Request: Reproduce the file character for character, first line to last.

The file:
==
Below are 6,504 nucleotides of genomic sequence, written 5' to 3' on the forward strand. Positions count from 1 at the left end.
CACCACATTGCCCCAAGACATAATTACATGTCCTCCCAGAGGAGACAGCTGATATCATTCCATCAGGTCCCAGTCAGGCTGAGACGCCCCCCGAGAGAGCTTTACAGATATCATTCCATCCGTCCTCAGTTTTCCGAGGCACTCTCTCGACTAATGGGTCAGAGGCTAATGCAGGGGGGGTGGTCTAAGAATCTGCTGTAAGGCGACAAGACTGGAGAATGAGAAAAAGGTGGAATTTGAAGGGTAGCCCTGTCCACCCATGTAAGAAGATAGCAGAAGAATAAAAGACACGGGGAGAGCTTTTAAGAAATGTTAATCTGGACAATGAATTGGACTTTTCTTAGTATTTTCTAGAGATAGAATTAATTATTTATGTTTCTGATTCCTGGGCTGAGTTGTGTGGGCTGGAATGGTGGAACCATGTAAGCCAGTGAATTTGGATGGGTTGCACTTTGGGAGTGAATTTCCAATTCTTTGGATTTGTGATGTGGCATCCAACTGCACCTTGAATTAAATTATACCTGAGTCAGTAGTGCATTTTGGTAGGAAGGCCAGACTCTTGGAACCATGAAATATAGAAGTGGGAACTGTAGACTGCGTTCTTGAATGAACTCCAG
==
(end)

Below are 6,504 nucleotides of genomic sequence, written 5' to 3' on the forward strand. Positions count from 1 at the left end.
CACCACATTGCCCCAAGACATAATTACATGTCCTCCCAGAGGAGACAGCTGATATCATTCCATCAGGTCCCAGTCAGGCTGAGACGCCCCCCGAGAGAGCTTTACAGATATCATTCCATCCGTCCTCAGTTTTCCGAGGCACTCTCTCGACTAATGGGTCAGAGGCTAATGCAGGGGGGGTGGTCTAAGAATCTGCTGTAAGGCGACAAGACTGGAGAATGAGAAAAAGGTGGAATTTGAAGGGTAGCCCTGTCCACCCATGTAAGAAGATAGCAGAAGAATAAAAGACACGGGGAGAGCTTTTAAGAAATGTTAATCTGGACAATGAATTGGACTTTTCTTAGTATTTTCTAGAGATAGAATTAATTATTTATGTTTCTGATTCCTGGGCTGAGTTGTGTGGGCTGGAATGGTGGAACCATGTAAGCCAGTGAATTTGGATGGGTTGCACTTTGGGAGTGAATTTCCAATTCTTTGGATTTGTGATGTGGCATCCAACTGCACCTTGAATTAAATTATACCTGAGTCAGTAGTGCATTTTGGTAGGAAGGCCAGACTCTTGGAACCATGAAATATAGAAGTGGGAACTGTAGACTGCGTTCTTGAATGAACTCCAG